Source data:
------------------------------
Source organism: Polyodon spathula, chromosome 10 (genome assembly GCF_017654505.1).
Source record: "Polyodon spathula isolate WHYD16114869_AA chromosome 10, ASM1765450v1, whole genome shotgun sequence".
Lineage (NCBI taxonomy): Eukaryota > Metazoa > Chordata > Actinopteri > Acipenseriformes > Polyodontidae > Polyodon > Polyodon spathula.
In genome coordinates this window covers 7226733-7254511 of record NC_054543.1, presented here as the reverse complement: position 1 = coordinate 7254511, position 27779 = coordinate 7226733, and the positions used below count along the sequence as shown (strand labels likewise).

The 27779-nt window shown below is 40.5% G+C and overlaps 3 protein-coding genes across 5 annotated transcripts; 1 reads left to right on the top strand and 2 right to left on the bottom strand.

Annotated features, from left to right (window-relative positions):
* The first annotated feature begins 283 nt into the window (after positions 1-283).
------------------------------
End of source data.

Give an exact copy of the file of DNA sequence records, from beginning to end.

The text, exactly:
Source organism: Polyodon spathula, chromosome 10 (genome assembly GCF_017654505.1).
Source record: "Polyodon spathula isolate WHYD16114869_AA chromosome 10, ASM1765450v1, whole genome shotgun sequence".
Lineage (NCBI taxonomy): Eukaryota > Metazoa > Chordata > Actinopteri > Acipenseriformes > Polyodontidae > Polyodon > Polyodon spathula.
In genome coordinates this window covers 7226733-7254511 of record NC_054543.1, presented here as the reverse complement: position 1 = coordinate 7254511, position 27779 = coordinate 7226733, and the positions used below count along the sequence as shown (strand labels likewise).

The 27779-nt window shown below is 40.5% G+C and overlaps 3 protein-coding genes across 5 annotated transcripts; 1 reads left to right on the top strand and 2 right to left on the bottom strand.

Annotated features, from left to right (window-relative positions):
* The first annotated feature begins 283 nt into the window (after positions 1-283).